One of the most frustrating things about those home-buying reality shows is when the buyer walks into a house and states, “I don’t like the paint color” or, “the carpet is ugly.” Unless you have a house built custom to your specifications, even the most move-in ready homes will probably need some modifications. Cosmetic changes, like repainting, changing the flooring, or even updating the kitchen cabinets are things you can easily tackle before or after you move in. Try to look past the window dressing – the paint, the carpet, the furniture – and see the bones of the house. Here are some things to look for when touring a home:

  • The location of the home. If it backs up to a highway, will noise be an issue? Where is the nearest shopping center, and how quickly can you get there? How will your commute be from this location?
  • Are the other homes in the neighborhood well maintained? Is it an older or newer neighborhood?
  • Are there sidewalks in the neighborhood?
  • When you first arrive at the home, look at the roof for signs of age.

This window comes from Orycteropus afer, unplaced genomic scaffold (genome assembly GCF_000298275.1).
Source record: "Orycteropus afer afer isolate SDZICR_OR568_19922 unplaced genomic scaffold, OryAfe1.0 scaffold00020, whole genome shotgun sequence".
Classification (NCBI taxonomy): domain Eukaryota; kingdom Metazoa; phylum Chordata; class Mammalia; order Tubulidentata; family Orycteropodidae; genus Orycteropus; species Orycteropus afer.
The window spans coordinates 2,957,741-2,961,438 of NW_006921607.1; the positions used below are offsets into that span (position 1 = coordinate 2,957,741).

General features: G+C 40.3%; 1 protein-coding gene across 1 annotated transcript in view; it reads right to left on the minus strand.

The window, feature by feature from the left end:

• Check the lot size. Do you prefer homes that are close together, or do you want more space?
  • Inside the home, look for cracks on the walls that run horizontally or diagonally. These could indicate water damage or an issue with the foundation. (Vertical cracks aren’t typically a cause for concern but take note of those as well.)
  • Check for signs of water damage on the ceiling or walls
  • Watch out for spongy or warped floorboards
  • If the home is carpeted, ask what’s under the carpets
  • If there’s a musty odor in the home, it could indicate mold
  • Check the amount of storage space in the home. How many closets are there, and where are they located?
  • If the lights are flickering, it could be sign of an electrical problem
  • Turn on the faucets. If the water is discolored, it could indicate an issue with the pipes.